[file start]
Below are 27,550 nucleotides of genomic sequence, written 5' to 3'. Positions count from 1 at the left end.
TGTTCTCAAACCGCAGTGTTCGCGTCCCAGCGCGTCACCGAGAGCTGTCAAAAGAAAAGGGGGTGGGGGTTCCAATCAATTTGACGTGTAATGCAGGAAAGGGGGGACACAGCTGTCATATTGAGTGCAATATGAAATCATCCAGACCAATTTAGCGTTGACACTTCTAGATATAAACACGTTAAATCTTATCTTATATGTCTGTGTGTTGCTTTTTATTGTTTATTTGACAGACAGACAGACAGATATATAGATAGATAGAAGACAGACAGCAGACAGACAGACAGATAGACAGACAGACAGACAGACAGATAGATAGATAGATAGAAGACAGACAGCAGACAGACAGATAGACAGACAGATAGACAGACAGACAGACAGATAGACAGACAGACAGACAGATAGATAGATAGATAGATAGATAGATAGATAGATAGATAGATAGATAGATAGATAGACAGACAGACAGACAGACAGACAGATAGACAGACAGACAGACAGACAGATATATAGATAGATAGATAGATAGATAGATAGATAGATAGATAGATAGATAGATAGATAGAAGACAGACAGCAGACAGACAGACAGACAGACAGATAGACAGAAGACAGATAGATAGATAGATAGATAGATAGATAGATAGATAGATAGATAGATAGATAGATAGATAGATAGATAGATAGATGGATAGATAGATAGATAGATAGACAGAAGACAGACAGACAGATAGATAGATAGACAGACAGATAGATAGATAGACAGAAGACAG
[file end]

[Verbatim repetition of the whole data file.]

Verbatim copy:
Below are 27,550 nucleotides of genomic sequence, written 5' to 3'. Positions count from 1 at the left end.
TGTTCTCAAACCGCAGTGTTCGCGTCCCAGCGCGTCACCGAGAGCTGTCAAAAGAAAAGGGGGTGGGGGTTCCAATCAATTTGACGTGTAATGCAGGAAAGGGGGGACACAGCTGTCATATTGAGTGCAATATGAAATCATCCAGACCAATTTAGCGTTGACACTTCTAGATATAAACACGTTAAATCTTATCTTATATGTCTGTGTGTTGCTTTTTATTGTTTATTTGACAGACAGACAGACAGATATATAGATAGATAGAAGACAGACAGCAGACAGACAGACAGATAGACAGACAGACAGACAGACAGATAGATAGATAGATAGAAGACAGACAGCAGACAGACAGATAGACAGACAGATAGACAGACAGACAGACAGATAGACAGACAGACAGACAGATAGATAGATAGATAGATAGATAGATAGATAGATAGATAGATAGATAGATAGATAGACAGACAGACAGACAGACAGACAGATAGACAGACAGACAGACAGACAGATATATAGATAGATAGATAGATAGATAGATAGATAGATAGATAGATAGATAGATAGATAGAAGACAGACAGCAGACAGACAGACAGACAGACAGATAGACAGAAGACAGATAGATAGATAGATAGATAGATAGATAGATAGATAGATAGATAGATAGATAGATAGATAGATAGATAGATAGATGGATAGATAGATAGATAGATAGACAGAAGACAGACAGACAGATAGATAGATAGACAGACAGATAGATAGATAGACAGAAGACAG